Conjunctival ultraviolet autofluorescence (CUVAF) area, but not intensity, is associated with myopia in UK adults

Stephanie Kearney, L O'Donoghue, L. Kirsty Pourshahidi, Patrick Richardson, Eamon Laird, Martin Healy, Kathryn J Saunders

Research output: Contribution to journalArticle

Abstract

Background:
Conjunctival ultraviolet autofluorescence (CUVAF) has been used as a biomarker of time spent outdoors and smaller CUVAF area is associated with myopia in Southern Hemisphere cohorts. Further research is to determine if this association is replicated in northern latitudes and whether average CUVAF intensity is a valuable metric. This prospective study explored the association between myopia, CUVAF (area and intensity) and additional indicators of sun exposure (vitamin D3 and self-reported sun exposure preferences) across seasons at a location 55°North.
Methods:
Young adults (18-20 years) provided blood samples biannually (Mar/Apr and Sept/Oct) over an 18-month period (four phases) for the assessment of 25-hydroxyvitamin D (25(OH)D3) concentrations (liquid chromatography-tandem mass spectrometry). CUVAF (total area, average intensity) and self-reported sun exposure preferences were recorded at each phase. Axial length and corneal radius were measured. Refractive error was measured by autorefractor and spherical equivalent refraction (SER) used to classify participants into refractive groups: myopic (SER ≤-0.50DS) or non-myopic.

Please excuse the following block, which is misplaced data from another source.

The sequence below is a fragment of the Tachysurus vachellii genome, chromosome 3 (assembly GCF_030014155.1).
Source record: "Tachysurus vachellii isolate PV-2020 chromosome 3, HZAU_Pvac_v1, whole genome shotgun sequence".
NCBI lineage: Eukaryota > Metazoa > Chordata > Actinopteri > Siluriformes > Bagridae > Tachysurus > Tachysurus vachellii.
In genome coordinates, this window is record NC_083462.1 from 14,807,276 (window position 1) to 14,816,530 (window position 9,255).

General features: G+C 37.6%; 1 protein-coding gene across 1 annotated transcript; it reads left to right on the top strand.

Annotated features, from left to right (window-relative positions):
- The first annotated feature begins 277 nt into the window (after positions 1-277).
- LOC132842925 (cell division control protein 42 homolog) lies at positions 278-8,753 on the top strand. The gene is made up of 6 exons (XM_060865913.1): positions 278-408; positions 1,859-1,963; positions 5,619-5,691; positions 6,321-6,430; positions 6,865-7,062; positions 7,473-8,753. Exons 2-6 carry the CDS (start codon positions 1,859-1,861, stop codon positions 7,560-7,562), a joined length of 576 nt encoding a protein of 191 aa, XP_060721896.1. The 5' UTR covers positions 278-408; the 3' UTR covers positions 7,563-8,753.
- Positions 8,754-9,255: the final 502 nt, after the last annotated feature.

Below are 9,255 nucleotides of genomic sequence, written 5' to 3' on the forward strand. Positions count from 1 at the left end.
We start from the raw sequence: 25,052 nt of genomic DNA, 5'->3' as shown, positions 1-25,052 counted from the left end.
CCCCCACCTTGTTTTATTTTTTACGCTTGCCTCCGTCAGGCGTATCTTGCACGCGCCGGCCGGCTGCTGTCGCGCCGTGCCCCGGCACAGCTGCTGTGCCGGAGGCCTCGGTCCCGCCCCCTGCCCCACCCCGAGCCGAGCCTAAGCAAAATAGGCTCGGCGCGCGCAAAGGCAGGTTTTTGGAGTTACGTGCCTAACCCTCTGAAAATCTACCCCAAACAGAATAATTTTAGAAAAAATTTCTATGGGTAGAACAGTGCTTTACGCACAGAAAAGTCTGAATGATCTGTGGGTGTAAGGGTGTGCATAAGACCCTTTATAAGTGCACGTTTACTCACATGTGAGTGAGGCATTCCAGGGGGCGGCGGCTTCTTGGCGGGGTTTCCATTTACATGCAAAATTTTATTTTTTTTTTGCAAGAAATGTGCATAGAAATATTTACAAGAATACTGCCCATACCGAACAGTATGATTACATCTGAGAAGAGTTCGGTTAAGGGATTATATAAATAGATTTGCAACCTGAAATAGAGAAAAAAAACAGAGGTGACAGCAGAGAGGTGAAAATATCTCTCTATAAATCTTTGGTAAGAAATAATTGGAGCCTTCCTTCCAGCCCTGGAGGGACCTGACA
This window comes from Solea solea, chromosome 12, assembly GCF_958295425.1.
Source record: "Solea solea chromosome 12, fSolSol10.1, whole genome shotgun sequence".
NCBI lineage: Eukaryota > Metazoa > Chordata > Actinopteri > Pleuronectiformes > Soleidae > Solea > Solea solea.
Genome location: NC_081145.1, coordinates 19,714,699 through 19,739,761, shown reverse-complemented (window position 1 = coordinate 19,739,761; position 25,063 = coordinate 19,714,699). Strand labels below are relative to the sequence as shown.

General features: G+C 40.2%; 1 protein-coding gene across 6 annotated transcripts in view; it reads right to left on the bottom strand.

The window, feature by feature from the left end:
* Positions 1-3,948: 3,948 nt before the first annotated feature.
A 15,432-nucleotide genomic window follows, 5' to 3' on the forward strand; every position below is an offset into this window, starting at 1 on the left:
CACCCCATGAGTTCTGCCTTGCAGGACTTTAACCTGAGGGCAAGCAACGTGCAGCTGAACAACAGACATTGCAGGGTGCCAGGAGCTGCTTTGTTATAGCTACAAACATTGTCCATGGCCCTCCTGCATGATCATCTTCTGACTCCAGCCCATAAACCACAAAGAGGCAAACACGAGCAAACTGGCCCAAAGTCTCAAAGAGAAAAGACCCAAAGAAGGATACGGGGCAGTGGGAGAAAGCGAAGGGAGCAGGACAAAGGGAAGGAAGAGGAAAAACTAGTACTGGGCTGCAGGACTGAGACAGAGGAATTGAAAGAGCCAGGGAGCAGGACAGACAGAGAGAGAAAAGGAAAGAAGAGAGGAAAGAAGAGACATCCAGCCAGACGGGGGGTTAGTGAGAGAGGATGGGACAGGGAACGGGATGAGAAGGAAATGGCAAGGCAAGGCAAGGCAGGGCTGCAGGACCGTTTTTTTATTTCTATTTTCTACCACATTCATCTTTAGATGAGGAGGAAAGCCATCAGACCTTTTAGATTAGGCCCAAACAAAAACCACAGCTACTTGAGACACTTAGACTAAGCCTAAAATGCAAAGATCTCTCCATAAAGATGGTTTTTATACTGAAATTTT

Results:
Fifty-four participants (24 myopes, 30 non-myopes) participated. CUVAF area was negatively associated with the presence of myopia (OR=0.94, 95% CI=0.90-0.98, p=0.002. Myopes=4.5mm2 (Interquartile range (IQR) 0.95-6.4mm2), non-myopes=7.0 mm2 (IQR=2.0 mm2-10.7 mm2)). No significant association was found between CUVAF intensity and refractive group (p=0.17). There was no significant association between sun exposure preferences or serum concentration of 25(OH)D3 and refractive status (all p≥0.21). CUVAF measures were not associated with ocular biometry measures (all p≥0.084). CUVAF area was unaffected by season (all p≥0.45) and variations in CUVAF area over the study period did not exceed the repeatability of the measurement technique.
Conclusion:
Myopia was associated with smaller areas of conjunctival ultraviolet autofluorescence indicative of less cumulative UVB exposure. These findings suggest that CUVAF measures are a useful, non-invasive biomarker of the time spent outdoors in adults in Northern Hemisphere populations.
LanguageEnglish
JournalClinical and Experimental Optometry
Early online date16 Aug 2018
Publication statusE-pub ahead of print - 16 Aug 2018

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Myopia
Solar System
Biomarkers
Biometry
Mars
Refractive Errors
Cholecalciferol
Tandem Mass Spectrometry
Liquid Chromatography
Young Adult
Prospective Studies
Serum
Research
Population

Keywords

  • myopia
  • conjunctival autofluorescence
  • CUVAF
  • Vitamin D

Cite this

@article{cd69b41c897944c89c6b82486d42a110,
title = "Conjunctival ultraviolet autofluorescence (CUVAF) area, but not intensity, is associated with myopia in UK adults",